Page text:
Authorities have urged consumers to cook raw meat properly as they investigate an outbreak of salmonella linked to lamb that has left almost 300 people ill.
The FSA, FSS, Public Health England and Health Protection Scotland are investigating a surge in infections from a particular strain of Salmonella Typhirium across the UK since July 2017.
People were most likely contracting the bug after eating or handling raw meat from infected sheep, they warned.
Prior to 2017, only two cases of this particular strain had been identified in England, but between July and November 2017, 95 cases were reported across England, Scotland and Wales.
Control measures were implemented and there were just 23 cases between December 2017 and June 2018, but since June there has been another surge of infections, with 165 cases reported.
“The likely cause of the increased numbers of this specific strain of Salmonella Typhimurium is considered to be meat or cross-contamination with meat from affected sheep,” said Nick Phin, deputy director of the National Infection Service at PHE.
“People can be infected with Salmonella Typhimurium in a number of ways such as not cooking their meat properly, not washing hands thoroughly after handling raw meat, or through cross-contamination with other food, surfaces and utensils in the kitchen.”
The FSA has put further control measures in place following the latest spike in human infections, including restricting animal movement and additional hygiene measures at slaughterhouses, but this hasn’t led to the same decline in cases as in 2017, it warned.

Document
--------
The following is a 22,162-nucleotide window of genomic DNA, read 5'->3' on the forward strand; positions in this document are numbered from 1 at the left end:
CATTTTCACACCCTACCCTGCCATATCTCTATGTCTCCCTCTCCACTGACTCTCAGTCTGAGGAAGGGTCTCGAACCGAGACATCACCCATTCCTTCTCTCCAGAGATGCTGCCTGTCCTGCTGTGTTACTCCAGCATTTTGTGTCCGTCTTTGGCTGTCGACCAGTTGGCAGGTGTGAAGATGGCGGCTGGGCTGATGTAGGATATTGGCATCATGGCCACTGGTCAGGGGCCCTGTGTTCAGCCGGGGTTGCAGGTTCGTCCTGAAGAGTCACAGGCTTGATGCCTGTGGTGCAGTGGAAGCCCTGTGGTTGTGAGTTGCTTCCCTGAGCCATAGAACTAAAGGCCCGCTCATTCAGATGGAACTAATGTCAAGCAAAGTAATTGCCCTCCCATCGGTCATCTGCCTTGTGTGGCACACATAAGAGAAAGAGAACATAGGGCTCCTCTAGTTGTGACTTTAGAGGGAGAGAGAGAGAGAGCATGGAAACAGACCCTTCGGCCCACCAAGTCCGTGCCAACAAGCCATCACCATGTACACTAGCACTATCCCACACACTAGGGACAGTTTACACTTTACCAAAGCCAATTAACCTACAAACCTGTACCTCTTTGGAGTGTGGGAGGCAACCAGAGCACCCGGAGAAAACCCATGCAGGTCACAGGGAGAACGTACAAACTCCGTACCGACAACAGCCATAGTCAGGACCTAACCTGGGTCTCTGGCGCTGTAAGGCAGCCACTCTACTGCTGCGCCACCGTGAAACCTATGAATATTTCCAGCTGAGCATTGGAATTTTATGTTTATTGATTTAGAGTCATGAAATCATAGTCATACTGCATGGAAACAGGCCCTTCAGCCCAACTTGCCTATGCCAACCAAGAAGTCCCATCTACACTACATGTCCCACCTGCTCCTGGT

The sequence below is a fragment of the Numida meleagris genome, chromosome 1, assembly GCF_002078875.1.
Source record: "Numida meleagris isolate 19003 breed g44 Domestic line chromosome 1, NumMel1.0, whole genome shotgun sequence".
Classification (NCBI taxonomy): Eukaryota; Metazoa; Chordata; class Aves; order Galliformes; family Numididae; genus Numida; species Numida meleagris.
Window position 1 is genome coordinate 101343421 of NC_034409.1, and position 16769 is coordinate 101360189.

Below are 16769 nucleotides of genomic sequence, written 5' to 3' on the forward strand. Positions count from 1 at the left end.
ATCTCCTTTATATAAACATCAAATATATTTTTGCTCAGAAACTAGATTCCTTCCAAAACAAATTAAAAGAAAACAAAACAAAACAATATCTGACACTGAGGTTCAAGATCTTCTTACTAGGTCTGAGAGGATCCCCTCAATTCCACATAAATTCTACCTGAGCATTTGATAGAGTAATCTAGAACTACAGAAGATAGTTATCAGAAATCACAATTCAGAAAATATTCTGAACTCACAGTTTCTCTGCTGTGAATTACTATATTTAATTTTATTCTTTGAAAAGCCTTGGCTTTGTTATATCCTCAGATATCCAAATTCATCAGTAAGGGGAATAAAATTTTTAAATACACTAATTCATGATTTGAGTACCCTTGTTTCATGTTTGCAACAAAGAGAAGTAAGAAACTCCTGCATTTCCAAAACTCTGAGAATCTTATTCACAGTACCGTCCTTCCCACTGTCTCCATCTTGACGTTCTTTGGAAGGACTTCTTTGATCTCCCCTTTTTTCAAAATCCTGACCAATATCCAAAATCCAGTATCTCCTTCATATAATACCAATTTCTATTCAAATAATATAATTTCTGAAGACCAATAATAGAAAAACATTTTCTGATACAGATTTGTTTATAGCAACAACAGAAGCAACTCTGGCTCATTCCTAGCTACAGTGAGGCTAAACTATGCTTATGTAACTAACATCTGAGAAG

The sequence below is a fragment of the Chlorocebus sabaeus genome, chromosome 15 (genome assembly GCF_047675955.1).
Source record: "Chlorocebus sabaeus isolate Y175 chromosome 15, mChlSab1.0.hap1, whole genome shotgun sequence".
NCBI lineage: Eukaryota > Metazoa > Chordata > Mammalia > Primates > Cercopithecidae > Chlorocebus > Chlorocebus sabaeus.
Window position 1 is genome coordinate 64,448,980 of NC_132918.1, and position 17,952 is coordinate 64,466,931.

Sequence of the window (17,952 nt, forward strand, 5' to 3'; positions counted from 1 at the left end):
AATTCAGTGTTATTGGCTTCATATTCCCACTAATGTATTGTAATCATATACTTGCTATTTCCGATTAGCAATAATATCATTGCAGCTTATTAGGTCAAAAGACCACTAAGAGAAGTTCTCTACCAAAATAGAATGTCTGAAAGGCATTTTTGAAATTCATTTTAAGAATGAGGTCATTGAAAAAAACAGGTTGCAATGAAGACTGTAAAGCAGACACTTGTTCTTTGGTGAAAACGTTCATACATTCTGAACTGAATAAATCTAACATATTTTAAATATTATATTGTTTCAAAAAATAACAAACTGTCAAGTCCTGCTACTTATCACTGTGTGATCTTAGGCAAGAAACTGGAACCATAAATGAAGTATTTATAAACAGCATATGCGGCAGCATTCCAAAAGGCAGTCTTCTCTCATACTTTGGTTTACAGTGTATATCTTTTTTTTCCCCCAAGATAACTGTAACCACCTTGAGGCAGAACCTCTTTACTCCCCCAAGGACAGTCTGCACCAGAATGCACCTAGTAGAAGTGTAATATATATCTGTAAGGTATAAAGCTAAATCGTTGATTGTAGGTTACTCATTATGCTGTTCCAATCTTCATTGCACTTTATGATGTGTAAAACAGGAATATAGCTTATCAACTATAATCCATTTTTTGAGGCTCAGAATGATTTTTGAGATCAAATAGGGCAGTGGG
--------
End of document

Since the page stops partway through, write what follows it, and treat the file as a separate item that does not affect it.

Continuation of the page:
“We are advising care when preparing all meat, including lamb and mutton, to reduce the likelihood of becoming ill with Salmonella Typhimurium. Our advice is to purchase food as normal but to take care when storing, handling and cooking raw meat,” said Colin Sullivan, chief operating officer at the FSA.
“People should wash their hands after touching raw meat, avoid contaminating other food in the kitchen by storing it separately in the fridge and using different chopping boards and knives, and ensure that meat, particularly diced and minced lamb, is cooked properly.”
According to a 2017 report from the Animal and Plant Health Agency, there was a “marked increase” in Salmonella Typhimurium infections in British sheep flocks during 2016. The majority of cases were Salmonella Typhimurium DT104, which is a highly virulent and multi-drug resistant form of the bacteria.
Salmonella infections cause diarrhea, fever and vomiting, and can be fatal in some cases.